Optimising financial processes

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Does Your ICFR/SOX Program Have Too Many Controls?

I discussed the “Disk of Risk”, and our apparent difficulty in thinking “end to end” about risk and controls, some weeks back.

Ruminating over this, I was fascinated by a commentary by the distinguished Norman Marks, the evangelist for “better run business”, focusing on corporate governance, risk management, internal audit, enterprise performance, and the value of information.

Norman, as many of you know, knows a thing a two about this topic, having led audit departments, been a Chief Risk Officer and Chief Compliance Officer, and managed IT security and governance functions.

For someone enjoying retirement, Norman is still a prolific commentator on the state of risk management. 

The subject of his latest missive “Almost every SOX program has too many controls in scope” resonated with me and echoed a number of recent discussions.

The guidance from the SEC and PCAOB is that the acceptable level of risk is less than a “reasonable possibility”, as in their definition of a material weakness:

“…a deficiency, or a combination of deficiencies, in internal control over financial reporting, such that there is a reasonable possibility that a material misstatement of the company’s annual or interim financial statements will not be prevented or detected on a timely basis.”

Norman also shares a practical definition of a key control:

“A key control is a control that, if it fails, means there is at least a reasonable likelihood that a material error in the financial statements would not be prevented or detected on a timely basis. In other words, a key control is one that is required to provide reasonable assurance that material errors will be prevented or timely detected.”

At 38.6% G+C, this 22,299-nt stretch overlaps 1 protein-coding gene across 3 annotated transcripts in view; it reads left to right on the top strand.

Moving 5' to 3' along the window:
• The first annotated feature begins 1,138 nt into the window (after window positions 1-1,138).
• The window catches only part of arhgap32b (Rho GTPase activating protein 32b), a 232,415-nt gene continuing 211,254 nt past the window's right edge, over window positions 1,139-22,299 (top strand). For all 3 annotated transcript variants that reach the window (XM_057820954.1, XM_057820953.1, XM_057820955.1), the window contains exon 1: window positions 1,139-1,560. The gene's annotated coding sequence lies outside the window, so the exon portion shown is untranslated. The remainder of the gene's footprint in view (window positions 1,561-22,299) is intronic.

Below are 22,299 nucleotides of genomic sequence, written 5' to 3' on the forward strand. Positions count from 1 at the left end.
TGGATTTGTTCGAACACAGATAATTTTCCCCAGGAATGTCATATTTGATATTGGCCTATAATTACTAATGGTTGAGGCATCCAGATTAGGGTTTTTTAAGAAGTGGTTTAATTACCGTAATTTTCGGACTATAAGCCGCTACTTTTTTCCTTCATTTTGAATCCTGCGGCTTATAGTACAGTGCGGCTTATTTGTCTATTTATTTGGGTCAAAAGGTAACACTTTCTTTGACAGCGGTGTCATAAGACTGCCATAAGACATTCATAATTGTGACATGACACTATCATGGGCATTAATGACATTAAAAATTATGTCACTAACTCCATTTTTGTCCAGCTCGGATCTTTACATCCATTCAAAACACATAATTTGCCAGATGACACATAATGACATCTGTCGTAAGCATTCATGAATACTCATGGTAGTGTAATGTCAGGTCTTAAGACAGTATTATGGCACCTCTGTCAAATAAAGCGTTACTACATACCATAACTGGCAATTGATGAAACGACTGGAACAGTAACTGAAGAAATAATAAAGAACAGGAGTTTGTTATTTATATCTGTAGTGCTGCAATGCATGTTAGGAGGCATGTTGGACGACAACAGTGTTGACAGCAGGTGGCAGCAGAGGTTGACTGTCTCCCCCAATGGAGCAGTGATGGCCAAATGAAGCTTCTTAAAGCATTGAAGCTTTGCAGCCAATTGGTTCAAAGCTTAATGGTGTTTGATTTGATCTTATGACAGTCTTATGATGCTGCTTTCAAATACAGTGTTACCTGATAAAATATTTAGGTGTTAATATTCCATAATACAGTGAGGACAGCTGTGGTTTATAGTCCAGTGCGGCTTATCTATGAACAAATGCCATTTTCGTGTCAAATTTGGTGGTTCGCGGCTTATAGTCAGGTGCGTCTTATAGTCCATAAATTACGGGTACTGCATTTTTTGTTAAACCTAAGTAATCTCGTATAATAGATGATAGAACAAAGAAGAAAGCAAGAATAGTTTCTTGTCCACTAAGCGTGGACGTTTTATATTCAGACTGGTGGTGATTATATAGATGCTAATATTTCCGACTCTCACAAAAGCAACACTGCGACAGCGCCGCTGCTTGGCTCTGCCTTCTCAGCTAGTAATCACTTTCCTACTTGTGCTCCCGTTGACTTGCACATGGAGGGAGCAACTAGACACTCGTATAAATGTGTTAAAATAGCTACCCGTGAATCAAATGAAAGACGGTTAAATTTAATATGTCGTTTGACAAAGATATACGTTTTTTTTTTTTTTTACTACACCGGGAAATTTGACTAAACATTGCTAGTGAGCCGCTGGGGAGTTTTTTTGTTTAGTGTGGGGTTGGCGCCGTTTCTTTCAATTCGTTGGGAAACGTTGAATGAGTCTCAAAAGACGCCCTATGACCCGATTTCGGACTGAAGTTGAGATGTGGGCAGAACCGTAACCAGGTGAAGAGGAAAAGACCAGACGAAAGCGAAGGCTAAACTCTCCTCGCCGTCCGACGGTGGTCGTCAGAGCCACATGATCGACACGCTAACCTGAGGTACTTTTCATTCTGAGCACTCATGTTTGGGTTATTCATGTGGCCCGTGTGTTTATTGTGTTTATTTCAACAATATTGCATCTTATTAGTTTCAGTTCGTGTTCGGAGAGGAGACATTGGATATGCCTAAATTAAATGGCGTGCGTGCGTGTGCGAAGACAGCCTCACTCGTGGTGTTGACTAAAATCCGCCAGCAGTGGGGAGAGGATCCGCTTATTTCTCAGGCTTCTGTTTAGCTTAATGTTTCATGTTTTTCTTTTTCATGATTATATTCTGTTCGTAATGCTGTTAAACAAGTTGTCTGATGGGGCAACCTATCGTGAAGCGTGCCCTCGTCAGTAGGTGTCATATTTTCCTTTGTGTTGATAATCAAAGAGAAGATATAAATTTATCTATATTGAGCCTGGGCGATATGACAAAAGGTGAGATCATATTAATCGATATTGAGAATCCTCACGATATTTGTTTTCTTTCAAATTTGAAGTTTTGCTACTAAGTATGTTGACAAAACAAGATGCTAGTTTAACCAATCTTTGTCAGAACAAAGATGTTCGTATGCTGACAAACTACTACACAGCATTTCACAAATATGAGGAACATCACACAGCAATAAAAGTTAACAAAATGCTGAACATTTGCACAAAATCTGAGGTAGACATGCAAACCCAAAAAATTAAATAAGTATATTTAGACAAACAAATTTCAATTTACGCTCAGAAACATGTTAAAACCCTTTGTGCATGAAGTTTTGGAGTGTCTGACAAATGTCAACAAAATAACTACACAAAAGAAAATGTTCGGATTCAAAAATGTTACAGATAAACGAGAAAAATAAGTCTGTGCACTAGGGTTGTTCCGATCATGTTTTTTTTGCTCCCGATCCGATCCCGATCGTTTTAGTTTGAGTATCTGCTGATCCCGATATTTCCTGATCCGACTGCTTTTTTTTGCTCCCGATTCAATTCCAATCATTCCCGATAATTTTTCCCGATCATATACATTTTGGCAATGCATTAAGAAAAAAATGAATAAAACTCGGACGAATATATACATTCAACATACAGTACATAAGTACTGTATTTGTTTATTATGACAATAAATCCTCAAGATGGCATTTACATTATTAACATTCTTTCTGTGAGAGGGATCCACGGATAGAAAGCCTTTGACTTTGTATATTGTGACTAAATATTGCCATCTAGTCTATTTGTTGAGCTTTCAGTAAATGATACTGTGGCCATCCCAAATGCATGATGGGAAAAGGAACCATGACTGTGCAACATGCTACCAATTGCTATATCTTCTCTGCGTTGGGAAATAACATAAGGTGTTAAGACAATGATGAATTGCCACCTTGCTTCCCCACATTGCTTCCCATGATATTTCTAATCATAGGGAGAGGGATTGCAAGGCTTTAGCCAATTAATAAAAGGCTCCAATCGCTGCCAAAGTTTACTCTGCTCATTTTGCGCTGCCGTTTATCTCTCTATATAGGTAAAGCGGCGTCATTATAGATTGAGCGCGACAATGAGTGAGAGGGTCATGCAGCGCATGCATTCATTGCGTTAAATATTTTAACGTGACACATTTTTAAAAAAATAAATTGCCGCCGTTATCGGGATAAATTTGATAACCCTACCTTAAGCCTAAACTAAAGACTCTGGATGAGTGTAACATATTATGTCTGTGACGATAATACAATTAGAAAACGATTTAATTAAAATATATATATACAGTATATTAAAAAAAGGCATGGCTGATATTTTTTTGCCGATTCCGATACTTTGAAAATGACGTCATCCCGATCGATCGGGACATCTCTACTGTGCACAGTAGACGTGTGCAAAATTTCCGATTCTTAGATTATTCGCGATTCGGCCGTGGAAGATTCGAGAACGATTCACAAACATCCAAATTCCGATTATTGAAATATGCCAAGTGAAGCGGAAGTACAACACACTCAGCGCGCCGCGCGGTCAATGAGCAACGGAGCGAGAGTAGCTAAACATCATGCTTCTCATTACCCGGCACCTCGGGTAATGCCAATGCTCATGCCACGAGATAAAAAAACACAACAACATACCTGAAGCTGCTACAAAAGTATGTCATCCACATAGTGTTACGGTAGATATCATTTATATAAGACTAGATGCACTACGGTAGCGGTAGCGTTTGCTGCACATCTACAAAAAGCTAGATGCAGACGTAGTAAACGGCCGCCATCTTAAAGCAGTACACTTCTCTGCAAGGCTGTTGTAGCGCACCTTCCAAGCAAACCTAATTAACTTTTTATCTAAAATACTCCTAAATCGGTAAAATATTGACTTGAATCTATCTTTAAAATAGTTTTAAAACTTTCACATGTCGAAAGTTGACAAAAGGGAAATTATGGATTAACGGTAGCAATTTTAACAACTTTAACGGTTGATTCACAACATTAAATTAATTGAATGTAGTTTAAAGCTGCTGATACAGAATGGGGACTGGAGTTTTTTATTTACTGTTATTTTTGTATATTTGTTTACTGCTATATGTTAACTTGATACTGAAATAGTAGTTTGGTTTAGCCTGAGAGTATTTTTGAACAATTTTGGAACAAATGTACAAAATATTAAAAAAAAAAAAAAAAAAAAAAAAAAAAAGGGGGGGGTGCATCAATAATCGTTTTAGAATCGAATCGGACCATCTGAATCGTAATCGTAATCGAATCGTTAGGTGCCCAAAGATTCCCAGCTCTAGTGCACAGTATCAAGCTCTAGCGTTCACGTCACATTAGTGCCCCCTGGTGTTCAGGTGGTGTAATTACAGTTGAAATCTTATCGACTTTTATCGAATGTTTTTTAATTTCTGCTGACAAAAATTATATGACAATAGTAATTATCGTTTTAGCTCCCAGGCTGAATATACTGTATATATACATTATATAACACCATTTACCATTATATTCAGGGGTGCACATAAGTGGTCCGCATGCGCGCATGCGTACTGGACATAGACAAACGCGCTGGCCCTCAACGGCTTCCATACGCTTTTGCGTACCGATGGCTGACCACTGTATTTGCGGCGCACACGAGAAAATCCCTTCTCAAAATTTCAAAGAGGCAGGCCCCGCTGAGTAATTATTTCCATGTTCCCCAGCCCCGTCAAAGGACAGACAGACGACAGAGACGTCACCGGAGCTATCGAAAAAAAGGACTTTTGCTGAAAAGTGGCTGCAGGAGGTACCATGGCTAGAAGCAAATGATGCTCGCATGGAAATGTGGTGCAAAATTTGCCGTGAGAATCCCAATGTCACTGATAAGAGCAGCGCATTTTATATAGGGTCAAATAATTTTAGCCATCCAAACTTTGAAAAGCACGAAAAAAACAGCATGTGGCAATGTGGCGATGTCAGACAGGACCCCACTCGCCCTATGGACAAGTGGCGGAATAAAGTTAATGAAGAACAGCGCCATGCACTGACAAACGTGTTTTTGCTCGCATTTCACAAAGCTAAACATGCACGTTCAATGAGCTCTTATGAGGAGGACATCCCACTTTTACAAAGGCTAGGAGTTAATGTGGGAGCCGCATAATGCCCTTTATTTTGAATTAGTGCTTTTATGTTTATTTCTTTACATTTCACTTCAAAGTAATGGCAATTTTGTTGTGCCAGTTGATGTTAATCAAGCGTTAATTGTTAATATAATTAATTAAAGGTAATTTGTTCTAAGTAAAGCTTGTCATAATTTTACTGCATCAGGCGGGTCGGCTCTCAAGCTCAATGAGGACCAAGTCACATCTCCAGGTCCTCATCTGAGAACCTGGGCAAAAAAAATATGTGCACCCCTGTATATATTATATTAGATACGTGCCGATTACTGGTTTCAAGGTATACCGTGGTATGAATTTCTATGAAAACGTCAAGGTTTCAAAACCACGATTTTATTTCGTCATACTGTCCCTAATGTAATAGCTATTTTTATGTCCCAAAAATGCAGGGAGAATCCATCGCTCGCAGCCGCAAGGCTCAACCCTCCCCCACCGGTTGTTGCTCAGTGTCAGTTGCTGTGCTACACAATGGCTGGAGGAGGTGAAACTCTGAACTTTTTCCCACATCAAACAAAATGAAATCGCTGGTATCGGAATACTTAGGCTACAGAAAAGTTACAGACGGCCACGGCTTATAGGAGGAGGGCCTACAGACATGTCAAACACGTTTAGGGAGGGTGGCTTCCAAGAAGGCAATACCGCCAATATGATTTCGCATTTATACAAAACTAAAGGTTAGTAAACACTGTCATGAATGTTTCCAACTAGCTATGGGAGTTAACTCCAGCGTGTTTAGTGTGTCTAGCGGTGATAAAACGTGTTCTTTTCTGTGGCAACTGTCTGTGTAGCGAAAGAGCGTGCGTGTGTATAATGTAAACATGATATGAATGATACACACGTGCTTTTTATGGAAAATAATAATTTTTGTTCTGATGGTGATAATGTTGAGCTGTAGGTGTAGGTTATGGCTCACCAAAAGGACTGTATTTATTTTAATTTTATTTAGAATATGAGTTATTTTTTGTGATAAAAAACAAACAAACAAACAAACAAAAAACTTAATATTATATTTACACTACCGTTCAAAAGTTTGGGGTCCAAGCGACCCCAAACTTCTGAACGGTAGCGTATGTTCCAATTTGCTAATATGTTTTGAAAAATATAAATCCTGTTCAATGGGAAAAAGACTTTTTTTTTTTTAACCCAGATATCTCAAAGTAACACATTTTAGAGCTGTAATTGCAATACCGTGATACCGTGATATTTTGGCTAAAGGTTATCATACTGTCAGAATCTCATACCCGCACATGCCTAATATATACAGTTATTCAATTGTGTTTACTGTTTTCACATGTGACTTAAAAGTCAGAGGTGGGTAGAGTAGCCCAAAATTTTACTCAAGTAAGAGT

Candidates for addition to ICFR/SOX scope should face a challenge or two:

  • Where is the risk (of a material error or omission)?
  • Why should this be included?
  • Show me where the regulators require this?

Of course, this raises the question of what is a “material weakness” and the threshold for materiality.

The materiality threshold is often defined as a percentage of net income (earnings / profits). Most commonly percentages are in the range of 5 – 10 percent (for example an amount <5% = immaterial, > 10% material and 5-10% requires judgment).

This, of course, means that for a company with $1bn in net income, the materiality threshold is $50m.

Makes you think . . . .

He also discusses WHY we often have too many controls in scope, including;

  • External auditor insistence, even when management does not agree
  • Perceived “important controls” and those related to the “risk of the day”
  • Lack of controls rationalization
  • Fear of reaction from management or the external auditor

You can read Norman’s insightful post here . . . . 

Thank you Norman

Thanks for reading . . .